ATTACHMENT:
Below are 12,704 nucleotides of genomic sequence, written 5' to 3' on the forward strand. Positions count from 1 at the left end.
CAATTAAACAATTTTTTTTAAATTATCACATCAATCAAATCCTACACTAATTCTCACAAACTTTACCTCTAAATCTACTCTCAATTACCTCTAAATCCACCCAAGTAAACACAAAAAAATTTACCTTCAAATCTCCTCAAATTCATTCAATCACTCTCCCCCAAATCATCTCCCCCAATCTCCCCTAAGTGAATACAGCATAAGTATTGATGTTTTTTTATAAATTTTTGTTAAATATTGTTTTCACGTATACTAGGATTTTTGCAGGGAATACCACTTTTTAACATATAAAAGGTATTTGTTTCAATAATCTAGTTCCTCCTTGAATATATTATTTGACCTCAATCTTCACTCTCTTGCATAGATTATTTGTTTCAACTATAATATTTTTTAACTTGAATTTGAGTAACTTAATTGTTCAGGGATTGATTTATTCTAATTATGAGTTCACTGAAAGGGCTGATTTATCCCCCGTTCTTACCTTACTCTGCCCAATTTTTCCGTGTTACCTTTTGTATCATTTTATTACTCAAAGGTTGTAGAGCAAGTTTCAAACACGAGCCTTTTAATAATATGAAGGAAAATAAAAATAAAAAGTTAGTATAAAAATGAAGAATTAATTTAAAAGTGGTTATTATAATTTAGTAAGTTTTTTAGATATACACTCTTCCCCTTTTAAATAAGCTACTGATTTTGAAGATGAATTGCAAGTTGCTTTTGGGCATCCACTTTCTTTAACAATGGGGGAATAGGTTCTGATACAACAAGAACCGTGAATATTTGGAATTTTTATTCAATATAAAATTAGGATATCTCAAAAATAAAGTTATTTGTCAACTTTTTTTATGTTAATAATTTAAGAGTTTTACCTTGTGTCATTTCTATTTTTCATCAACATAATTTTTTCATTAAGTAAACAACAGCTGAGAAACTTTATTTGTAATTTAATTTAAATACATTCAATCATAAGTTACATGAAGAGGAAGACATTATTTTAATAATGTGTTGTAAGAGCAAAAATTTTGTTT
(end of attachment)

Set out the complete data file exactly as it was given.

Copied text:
Below are 12,704 nucleotides of genomic sequence, written 5' to 3' on the forward strand. Positions count from 1 at the left end.
CAATTAAACAATTTTTTTTAAATTATCACATCAATCAAATCCTACACTAATTCTCACAAACTTTACCTCTAAATCTACTCTCAATTACCTCTAAATCCACCCAAGTAAACACAAAAAAATTTACCTTCAAATCTCCTCAAATTCATTCAATCACTCTCCCCCAAATCATCTCCCCCAATCTCCCCTAAGTGAATACAGCATAAGTATTGATGTTTTTTTATAAATTTTTGTTAAATATTGTTTTCACGTATACTAGGATTTTTGCAGGGAATACCACTTTTTAACATATAAAAGGTATTTGTTTCAATAATCTAGTTCCTCCTTGAATATATTATTTGACCTCAATCTTCACTCTCTTGCATAGATTATTTGTTTCAACTATAATATTTTTTAACTTGAATTTGAGTAACTTAATTGTTCAGGGATTGATTTATTCTAATTATGAGTTCACTGAAAGGGCTGATTTATCCCCCGTTCTTACCTTACTCTGCCCAATTTTTCCGTGTTACCTTTTGTATCATTTTATTACTCAAAGGTTGTAGAGCAAGTTTCAAACACGAGCCTTTTAATAATATGAAGGAAAATAAAAATAAAAAGTTAGTATAAAAATGAAGAATTAATTTAAAAGTGGTTATTATAATTTAGTAAGTTTTTTAGATATACACTCTTCCCCTTTTAAATAAGCTACTGATTTTGAAGATGAATTGCAAGTTGCTTTTGGGCATCCACTTTCTTTAACAATGGGGGAATAGGTTCTGATACAACAAGAACCGTGAATATTTGGAATTTTTATTCAATATAAAATTAGGATATCTCAAAAATAAAGTTATTTGTCAACTTTTTTTATGTTAATAATTTAAGAGTTTTACCTTGTGTCATTTCTATTTTTCATCAACATAATTTTTTCATTAAGTAAACAACAGCTGAGAAACTTTATTTGTAATTTAATTTAAATACATTCAATCATAAGTTACATGAAGAGGAAGACATTATTTTAATAATGTGTTGTAAGAGCAAAAATTTTGTTT